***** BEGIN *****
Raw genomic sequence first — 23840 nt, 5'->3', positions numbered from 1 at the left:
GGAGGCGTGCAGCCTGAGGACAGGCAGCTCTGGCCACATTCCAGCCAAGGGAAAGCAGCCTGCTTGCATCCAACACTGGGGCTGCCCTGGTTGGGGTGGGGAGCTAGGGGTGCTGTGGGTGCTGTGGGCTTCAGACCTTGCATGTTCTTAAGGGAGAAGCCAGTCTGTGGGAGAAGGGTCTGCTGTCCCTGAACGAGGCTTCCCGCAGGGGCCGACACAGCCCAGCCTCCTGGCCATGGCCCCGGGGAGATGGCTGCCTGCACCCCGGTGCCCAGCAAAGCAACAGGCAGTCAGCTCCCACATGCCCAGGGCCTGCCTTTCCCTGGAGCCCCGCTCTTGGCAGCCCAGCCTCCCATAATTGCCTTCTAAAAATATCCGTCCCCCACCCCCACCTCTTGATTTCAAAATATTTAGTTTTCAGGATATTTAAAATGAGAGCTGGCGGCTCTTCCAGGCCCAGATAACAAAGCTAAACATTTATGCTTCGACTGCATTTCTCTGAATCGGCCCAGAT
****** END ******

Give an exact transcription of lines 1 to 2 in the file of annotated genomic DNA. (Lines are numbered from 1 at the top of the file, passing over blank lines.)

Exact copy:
Raw genomic sequence first — 23840 nt, 5'->3', positions numbered from 1 at the left:
GGAGGCGTGCAGCCTGAGGACAGGCAGCTCTGGCCACATTCCAGCCAAGGGAAAGCAGCCTGCTTGCATCCAACACTGGGGCTGCCCTGGTTGGGGTGGGGAGCTAGGGGTGCTGTGGGTGCTGTGGGCTTCAGACCTTGCATGTTCTTAAGGGAGAAGCCAGTCTGTGGGAGAAGGGTCTGCTGTCCCTGAACGAGGCTTCCCGCAGGGGCCGACACAGCCCAGCCTCCTGGCCATGGCCCCGGGGAGATGGCTGCCTGCACCCCGGTGCCCAGCAAAGCAACAGGCAGTCAGCTCCCACATGCCCAGGGCCTGCCTTTCCCTGGAGCCCCGCTCTTGGCAGCCCAGCCTCCCATAATTGCCTTCTAAAAATATCCGTCCCCCACCCCCACCTCTTGATTTCAAAATATTTAGTTTTCAGGATATTTAAAATGAGAGCTGGCGGCTCTTCCAGGCCCAGATAACAAAGCTAAACATTTATGCTTCGACTGCATTTCTCTGAATCGGCCCAGAT